Investment productivity in Africa increased significantly in 21st century, new UNCTAD report shows
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Geneva, Switzerland, (02 July 2014)
Africa saw an increase in the productivity of investment in the first decade of the twenty-first century compared to the 1990s, UNCTAD says in the Economic Development in Africa Report 20141, although this fact has been disguised in the general story of Africa’s recent economic growth.
Subtitled Catalysing Investment for Transformative Growth in Africa, the report shows that from 1990 to 1999 the incremental capital–output ratio – which measures the degree of inefficiency in the use of capital – was about 7.4 in Africa, while from 2000 to 2011 (the latest date for which figures are available) it fell to 4.1 (figure 1).
This means that producing an additional unit of output in Africa required $4.1 in 2000–2011 compared to $7.4 of capital in 1990–1999 – a reduction of almost half.
Factors that have contributed to productivity increases in Africa over the past decade include improvements in infrastructure, relatively better access to technology and policy reforms that reduced the transaction costs linked to production, trade and investment.
Increases in the productivity of capital in Africa are important because they are an important source of growth, as well as being a major determinant of competitiveness. Such increases enhance Africa’s ability to compete and integrate into the global economy.
Compared to other developing-country groups, from 2000 to 2011, the productivity of capital was much higher in Africa than in America and slightly higher than in Asia. This is a big change from the 1990s when the productivity of capital was lower in Africa than in the other developing-country groups.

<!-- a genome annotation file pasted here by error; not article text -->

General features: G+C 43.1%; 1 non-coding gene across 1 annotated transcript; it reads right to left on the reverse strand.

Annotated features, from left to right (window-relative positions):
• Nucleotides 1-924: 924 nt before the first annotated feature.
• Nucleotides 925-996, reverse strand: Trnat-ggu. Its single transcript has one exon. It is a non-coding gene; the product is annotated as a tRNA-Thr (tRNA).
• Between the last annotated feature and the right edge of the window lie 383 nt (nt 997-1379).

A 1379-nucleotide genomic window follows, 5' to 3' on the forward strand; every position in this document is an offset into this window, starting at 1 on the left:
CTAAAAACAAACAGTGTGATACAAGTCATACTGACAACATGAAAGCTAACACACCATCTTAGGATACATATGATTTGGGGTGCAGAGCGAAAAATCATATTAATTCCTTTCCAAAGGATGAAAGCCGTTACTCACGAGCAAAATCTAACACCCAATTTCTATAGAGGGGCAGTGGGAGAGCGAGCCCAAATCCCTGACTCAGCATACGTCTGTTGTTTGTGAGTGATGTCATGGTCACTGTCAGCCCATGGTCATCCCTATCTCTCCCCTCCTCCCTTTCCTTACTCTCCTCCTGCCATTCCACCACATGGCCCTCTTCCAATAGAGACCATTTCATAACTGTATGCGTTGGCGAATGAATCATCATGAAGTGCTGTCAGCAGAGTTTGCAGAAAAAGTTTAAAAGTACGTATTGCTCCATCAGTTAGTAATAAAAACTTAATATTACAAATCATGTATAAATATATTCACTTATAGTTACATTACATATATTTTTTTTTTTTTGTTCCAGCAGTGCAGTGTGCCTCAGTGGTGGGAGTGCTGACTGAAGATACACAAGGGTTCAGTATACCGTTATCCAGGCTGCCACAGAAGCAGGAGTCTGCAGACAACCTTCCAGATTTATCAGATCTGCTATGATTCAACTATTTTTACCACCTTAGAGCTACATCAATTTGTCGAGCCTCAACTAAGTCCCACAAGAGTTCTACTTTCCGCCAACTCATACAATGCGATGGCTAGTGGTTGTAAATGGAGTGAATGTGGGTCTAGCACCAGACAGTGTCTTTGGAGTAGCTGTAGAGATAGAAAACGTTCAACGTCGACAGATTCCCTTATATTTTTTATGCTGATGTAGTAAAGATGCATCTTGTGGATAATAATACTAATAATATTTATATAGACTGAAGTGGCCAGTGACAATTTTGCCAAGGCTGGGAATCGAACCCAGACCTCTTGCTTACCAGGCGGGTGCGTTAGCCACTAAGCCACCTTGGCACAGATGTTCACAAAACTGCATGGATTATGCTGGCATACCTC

African countries that have made significant progress in enhancing the productivity of capital in the last two decades include Angola, the Congo, Guinea-Bissau, Liberia, Sao Tome and Principe and Zambia.
In the last decade (2000 to 2011), countries where capital had very high productivity included Angola, Equatorial Guinea, Ethiopia, Liberia, Mozambique, Nigeria, Rwanda, Sierra Leone and the Sudan.
Despite this encouraging trend, it should be noted that there were 22 countries in the continent for which the productivity of investment either did not change or declined between the periods of 1990–1999 and 2000–2011. In addition, the increase in productivity of total investment masks the fact that the productivity of public investment is low in sub-Saharan Africa.
Private investment is important but should not be promoted at the expense of public investment, the report warns. There are important complementarities between public and private investment, the report highlights, calling for increased public investment in Africa. Public investment can crowd in private investment and increase the returns to private capital.